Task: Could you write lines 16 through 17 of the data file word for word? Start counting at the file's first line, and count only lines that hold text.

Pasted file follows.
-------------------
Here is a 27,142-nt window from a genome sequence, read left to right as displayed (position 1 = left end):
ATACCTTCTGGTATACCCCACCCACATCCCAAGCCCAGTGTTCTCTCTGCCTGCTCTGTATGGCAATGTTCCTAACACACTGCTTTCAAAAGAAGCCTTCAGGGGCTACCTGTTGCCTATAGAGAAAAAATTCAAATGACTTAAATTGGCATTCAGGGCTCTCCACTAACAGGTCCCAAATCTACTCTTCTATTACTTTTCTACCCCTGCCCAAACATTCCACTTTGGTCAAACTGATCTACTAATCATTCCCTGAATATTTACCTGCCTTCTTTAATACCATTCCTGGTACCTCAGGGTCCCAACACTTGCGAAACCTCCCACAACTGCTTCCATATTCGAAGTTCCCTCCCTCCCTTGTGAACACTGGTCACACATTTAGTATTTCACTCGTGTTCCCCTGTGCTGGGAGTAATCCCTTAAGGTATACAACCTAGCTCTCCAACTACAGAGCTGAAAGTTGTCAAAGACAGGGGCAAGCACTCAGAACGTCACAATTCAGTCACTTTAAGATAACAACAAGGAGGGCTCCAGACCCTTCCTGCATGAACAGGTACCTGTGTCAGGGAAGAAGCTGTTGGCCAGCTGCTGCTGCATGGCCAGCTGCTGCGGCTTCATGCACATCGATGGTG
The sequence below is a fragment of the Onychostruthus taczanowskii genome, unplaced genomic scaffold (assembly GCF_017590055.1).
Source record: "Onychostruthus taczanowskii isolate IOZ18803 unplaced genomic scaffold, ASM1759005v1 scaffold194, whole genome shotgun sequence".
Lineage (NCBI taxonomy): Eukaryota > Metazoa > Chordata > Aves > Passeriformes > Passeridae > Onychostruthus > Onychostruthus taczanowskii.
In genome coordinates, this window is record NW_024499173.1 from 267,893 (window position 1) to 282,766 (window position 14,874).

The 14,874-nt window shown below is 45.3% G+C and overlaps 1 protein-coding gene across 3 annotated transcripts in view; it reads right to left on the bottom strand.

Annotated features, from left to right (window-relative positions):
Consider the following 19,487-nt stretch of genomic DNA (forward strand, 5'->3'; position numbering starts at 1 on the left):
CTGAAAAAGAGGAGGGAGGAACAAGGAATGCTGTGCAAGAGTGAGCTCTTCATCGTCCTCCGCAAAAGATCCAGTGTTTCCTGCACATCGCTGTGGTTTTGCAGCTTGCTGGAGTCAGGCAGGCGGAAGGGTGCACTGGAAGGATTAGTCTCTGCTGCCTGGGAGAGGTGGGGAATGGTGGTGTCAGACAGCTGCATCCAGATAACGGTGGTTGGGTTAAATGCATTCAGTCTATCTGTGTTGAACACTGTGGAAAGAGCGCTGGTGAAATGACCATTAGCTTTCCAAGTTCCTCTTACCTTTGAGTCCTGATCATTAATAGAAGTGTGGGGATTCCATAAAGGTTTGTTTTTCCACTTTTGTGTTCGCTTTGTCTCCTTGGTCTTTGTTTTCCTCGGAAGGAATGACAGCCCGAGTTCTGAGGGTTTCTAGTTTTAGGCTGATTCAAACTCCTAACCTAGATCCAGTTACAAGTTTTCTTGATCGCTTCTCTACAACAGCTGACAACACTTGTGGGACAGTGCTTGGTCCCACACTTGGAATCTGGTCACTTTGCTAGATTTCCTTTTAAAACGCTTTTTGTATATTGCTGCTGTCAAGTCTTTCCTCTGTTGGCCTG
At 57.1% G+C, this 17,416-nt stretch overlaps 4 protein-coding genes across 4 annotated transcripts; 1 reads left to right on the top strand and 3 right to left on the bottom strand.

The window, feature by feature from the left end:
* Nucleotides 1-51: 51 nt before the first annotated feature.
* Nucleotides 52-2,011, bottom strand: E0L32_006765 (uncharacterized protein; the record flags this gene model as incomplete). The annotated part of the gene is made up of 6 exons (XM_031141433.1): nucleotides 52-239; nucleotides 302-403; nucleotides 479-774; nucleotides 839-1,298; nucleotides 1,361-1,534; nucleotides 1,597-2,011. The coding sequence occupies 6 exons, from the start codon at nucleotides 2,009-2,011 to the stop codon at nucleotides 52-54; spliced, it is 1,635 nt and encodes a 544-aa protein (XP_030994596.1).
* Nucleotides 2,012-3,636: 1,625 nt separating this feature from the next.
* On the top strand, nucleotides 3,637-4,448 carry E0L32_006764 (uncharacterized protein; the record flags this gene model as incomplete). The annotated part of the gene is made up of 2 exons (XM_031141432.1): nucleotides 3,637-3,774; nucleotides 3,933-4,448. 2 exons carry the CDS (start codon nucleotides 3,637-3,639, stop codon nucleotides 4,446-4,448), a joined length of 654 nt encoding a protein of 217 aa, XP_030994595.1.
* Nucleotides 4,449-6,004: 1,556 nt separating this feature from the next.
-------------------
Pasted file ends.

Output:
* On the top strand, nucleotides 3,637-4,448 carry E0L32_006764 (uncharacterized protein; the record flags this gene model as incomplete). The annotated part of the gene is made up of 2 exons (XM_031141432.1): nucleotides 3,637-3,774; nucleotides 3,933-4,448. 2 exons carry the CDS (start codon nucleotides 3,637-3,639, stop codon nucleotides 4,446-4,448), a joined length of 654 nt encoding a protein of 217 aa, XP_030994595.1.
* Nucleotides 4,449-6,004: 1,556 nt separating this feature from the next.